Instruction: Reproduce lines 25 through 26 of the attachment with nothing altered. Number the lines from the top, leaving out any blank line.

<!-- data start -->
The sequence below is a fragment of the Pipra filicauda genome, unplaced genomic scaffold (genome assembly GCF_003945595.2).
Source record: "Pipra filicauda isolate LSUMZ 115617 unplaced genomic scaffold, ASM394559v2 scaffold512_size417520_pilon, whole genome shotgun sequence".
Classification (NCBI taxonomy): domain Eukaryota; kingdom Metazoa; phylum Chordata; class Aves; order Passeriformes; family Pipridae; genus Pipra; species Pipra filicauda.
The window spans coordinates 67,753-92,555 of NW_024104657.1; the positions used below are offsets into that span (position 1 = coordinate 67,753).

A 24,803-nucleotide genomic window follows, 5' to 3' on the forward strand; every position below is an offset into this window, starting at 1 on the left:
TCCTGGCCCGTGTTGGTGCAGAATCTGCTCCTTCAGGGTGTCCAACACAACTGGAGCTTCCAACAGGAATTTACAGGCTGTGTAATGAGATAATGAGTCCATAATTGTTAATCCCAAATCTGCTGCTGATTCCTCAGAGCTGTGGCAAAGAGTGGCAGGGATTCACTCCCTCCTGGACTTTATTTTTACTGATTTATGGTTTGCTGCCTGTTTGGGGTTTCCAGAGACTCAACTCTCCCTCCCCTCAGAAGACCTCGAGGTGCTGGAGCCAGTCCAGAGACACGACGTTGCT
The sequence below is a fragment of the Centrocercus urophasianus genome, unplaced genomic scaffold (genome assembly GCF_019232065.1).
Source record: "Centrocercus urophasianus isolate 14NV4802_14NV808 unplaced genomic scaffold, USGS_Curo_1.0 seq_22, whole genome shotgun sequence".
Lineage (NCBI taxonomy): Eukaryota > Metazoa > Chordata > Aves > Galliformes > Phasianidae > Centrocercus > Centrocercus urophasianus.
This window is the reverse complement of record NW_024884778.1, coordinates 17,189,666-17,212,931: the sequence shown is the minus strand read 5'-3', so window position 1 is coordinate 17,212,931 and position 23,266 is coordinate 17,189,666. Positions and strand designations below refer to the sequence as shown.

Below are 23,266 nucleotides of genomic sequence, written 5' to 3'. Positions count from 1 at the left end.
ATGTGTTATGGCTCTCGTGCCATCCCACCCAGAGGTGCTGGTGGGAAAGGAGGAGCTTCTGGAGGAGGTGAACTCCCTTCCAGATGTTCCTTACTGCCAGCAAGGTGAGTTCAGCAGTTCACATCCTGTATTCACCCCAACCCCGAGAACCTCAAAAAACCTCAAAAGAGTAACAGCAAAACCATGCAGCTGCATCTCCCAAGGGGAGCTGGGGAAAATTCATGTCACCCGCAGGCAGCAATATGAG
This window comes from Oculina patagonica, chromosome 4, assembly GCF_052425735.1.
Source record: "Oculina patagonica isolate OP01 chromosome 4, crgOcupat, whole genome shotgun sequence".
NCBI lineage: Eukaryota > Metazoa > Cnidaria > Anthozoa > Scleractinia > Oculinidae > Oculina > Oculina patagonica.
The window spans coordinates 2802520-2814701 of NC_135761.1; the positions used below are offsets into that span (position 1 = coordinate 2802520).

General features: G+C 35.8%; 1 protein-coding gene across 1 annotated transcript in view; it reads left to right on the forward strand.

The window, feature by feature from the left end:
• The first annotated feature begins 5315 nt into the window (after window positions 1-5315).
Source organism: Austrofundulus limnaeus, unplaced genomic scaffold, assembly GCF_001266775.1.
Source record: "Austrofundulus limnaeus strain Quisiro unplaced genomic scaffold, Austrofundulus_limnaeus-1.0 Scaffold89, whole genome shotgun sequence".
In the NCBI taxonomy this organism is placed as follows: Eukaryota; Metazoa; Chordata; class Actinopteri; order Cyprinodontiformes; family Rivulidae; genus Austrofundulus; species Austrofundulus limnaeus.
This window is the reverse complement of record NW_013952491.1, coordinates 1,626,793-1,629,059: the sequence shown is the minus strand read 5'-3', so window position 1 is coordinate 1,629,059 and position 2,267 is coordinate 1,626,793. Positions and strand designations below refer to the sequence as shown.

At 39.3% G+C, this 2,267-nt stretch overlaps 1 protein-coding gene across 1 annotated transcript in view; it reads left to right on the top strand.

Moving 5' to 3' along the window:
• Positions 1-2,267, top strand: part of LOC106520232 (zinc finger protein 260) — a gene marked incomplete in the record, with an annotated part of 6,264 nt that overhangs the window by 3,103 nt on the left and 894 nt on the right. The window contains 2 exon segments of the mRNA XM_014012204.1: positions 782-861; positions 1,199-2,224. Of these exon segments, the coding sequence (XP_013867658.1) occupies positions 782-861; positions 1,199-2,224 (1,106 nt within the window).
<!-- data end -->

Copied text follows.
Moving 5' to 3' along the window:
• Positions 1-2,267, top strand: part of LOC106520232 (zinc finger protein 260) — a gene marked incomplete in the record, with an annotated part of 6,264 nt that overhangs the window by 3,103 nt on the left and 894 nt on the right. The window contains 2 exon segments of the mRNA XM_014012204.1: positions 782-861; positions 1,199-2,224. Of these exon segments, the coding sequence (XP_013867658.1) occupies positions 782-861; positions 1,199-2,224 (1,106 nt within the window).